There’s a major controversy brewing around Gmail and the permissions its gives to developers. It seems Google has been allowing third-party apps to read the emails of millions of users for years.
We’re not just talking about a machine scanning an email here, but an actual human being reading emails. The Wall Street Journal highlighted this serious breach of privacy in an extensive report, interviewing over 25 former and current employees of app developers and data firms.
Turns out, reviewing email data is a very common practice in the industry. Gmail’s settings allow these companies to see emails and read private details like time stamps. While these apps typically ask permission for this, it’s not clearly stated that employees will be able to read emails, not just computers.
Google’s Gmail Defense
Google says it hands over this data only to vetted third-party developers and with a Gmail user’s explicit consent. The company itself vowed to stop reading emails for personalized ads last year. However, it may still go through an email in specific cases where a person asks them to or for security purposes.
Email management firms Return Path and Edison Software are two of the names mentioned in the report who’ve had access to thousands of Gmail accounts. They told the publication that they had human engineers go through thousands of mails with an eye on training machine algorithms to handle the data.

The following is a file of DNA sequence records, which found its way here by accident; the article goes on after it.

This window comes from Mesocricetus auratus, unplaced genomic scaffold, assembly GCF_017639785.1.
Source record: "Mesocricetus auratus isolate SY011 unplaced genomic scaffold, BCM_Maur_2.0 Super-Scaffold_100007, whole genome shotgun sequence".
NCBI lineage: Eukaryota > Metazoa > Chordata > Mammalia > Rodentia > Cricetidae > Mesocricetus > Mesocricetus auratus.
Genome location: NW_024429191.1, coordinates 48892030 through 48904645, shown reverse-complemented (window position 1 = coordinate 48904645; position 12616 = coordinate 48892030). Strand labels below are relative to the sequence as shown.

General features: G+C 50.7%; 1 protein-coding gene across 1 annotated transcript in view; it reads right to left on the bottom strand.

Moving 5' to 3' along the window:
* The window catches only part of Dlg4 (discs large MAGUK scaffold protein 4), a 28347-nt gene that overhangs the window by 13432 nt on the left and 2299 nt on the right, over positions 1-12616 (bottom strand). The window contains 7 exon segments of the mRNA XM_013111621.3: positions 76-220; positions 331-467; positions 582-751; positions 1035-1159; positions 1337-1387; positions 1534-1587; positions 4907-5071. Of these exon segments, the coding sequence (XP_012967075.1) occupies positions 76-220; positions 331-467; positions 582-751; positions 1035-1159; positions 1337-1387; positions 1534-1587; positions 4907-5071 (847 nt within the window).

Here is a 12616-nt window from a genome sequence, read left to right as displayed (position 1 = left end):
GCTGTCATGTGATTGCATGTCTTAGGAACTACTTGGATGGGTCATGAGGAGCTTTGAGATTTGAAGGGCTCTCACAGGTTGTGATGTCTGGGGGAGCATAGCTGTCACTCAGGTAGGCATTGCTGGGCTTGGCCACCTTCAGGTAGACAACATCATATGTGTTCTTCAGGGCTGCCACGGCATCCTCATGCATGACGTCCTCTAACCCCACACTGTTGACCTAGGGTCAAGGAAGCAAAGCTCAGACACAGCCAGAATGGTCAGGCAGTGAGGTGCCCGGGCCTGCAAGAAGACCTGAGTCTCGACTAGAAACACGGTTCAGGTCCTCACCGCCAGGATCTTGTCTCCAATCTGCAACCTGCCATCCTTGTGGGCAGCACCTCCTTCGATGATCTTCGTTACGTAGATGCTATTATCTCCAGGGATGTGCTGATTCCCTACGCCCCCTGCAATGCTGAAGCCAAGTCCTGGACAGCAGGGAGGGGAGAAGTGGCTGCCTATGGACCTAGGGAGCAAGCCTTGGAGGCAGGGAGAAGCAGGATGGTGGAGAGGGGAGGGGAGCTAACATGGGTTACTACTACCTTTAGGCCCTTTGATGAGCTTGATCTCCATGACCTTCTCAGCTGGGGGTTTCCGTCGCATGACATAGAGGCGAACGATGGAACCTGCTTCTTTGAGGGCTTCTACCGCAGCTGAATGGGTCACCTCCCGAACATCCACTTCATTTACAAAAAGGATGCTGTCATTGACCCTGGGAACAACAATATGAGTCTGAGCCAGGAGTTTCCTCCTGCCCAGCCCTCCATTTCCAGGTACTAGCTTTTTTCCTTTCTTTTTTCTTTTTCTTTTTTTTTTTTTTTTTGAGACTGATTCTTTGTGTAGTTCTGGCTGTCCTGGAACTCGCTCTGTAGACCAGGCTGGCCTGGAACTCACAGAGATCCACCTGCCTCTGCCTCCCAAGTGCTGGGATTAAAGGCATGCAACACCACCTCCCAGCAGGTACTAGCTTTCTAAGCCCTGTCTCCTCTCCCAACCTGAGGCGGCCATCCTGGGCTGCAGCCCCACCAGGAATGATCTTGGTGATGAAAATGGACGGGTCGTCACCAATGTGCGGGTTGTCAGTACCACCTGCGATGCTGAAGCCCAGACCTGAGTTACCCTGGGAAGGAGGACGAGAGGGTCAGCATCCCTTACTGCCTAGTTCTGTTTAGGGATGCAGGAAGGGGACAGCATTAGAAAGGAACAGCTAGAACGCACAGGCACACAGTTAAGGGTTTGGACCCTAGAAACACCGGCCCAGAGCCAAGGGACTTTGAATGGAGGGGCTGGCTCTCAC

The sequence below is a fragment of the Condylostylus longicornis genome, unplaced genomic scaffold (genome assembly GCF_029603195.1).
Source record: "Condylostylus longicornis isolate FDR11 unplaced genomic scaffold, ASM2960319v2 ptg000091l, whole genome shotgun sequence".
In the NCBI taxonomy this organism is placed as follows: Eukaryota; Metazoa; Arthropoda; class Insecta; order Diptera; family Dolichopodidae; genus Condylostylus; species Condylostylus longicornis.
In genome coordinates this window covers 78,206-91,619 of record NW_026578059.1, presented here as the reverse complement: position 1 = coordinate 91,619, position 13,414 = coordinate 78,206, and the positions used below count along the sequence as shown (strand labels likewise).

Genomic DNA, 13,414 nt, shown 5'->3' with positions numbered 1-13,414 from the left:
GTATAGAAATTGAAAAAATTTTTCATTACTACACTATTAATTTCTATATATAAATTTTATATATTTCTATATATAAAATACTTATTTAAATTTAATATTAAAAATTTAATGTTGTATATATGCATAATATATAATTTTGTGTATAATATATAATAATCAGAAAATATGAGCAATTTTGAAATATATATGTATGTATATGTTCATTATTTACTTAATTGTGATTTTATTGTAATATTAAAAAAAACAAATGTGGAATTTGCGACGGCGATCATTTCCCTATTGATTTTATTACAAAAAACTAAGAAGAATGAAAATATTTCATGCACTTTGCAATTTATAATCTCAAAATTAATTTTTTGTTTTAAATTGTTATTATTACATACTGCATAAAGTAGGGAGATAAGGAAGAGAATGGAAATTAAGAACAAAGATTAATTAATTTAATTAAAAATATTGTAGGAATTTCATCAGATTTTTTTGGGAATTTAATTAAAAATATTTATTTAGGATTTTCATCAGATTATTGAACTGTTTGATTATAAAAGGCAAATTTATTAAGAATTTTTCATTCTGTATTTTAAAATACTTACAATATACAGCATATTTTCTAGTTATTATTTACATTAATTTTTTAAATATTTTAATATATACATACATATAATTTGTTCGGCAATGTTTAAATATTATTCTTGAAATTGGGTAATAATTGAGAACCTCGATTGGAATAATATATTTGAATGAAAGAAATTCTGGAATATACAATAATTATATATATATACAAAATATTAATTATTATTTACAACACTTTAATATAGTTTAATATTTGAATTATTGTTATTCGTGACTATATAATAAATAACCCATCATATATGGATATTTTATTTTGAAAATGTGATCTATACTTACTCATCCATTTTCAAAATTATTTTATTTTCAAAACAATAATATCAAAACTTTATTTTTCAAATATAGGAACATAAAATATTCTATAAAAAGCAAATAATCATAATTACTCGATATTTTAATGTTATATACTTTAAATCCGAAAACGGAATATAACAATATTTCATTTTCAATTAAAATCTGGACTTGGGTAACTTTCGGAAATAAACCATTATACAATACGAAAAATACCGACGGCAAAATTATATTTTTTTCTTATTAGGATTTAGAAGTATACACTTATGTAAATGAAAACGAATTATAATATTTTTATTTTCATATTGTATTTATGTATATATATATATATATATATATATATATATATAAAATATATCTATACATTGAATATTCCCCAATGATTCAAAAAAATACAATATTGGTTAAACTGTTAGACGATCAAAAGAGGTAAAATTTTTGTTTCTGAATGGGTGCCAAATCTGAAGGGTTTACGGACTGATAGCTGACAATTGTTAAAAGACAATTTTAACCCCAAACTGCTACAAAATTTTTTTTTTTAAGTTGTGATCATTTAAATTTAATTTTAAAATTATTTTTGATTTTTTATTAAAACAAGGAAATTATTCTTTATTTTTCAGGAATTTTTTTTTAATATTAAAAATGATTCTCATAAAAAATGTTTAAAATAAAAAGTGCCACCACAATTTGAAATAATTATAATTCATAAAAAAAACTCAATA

As for which third-party apps have this level of access, it ranges from names like Salesforce to Microsoft Office. Anyone who’s downloaded an app and sees a permissions page asking them to allow it to read, send, delete, and manage their email is at risk.
Also See: Gmail’s massive redesign has gone live
The report also points out that it’s not just Gmail which allows third-party apps to have such access. Clearly, something needs to be done about the issue. Otherwise, this could result in a Facebook-Cambridge Analytica situation where a rogue developers gets tons of data and exploits it.
Nothing like this has reportedly happened yet, but there’s always a chance of it happening. Go here if you’d like to see which apps have access to your Gmail account and take back permissions from them.